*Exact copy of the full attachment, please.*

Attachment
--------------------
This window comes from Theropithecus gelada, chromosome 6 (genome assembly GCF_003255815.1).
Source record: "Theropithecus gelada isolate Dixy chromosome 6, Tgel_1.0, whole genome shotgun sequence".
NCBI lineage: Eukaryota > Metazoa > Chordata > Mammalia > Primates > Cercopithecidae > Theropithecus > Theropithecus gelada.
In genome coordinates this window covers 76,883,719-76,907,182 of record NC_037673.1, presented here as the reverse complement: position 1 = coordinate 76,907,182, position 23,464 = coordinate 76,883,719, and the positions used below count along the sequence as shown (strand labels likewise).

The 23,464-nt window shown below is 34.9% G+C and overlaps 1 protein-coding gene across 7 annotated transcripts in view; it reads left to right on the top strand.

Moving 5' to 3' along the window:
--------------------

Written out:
This window comes from Theropithecus gelada, chromosome 6 (genome assembly GCF_003255815.1).
Source record: "Theropithecus gelada isolate Dixy chromosome 6, Tgel_1.0, whole genome shotgun sequence".
NCBI lineage: Eukaryota > Metazoa > Chordata > Mammalia > Primates > Cercopithecidae > Theropithecus > Theropithecus gelada.
In genome coordinates this window covers 76,883,719-76,907,182 of record NC_037673.1, presented here as the reverse complement: position 1 = coordinate 76,907,182, position 23,464 = coordinate 76,883,719, and the positions used below count along the sequence as shown (strand labels likewise).

The 23,464-nt window shown below is 34.9% G+C and overlaps 1 protein-coding gene across 7 annotated transcripts in view; it reads left to right on the top strand.

Moving 5' to 3' along the window: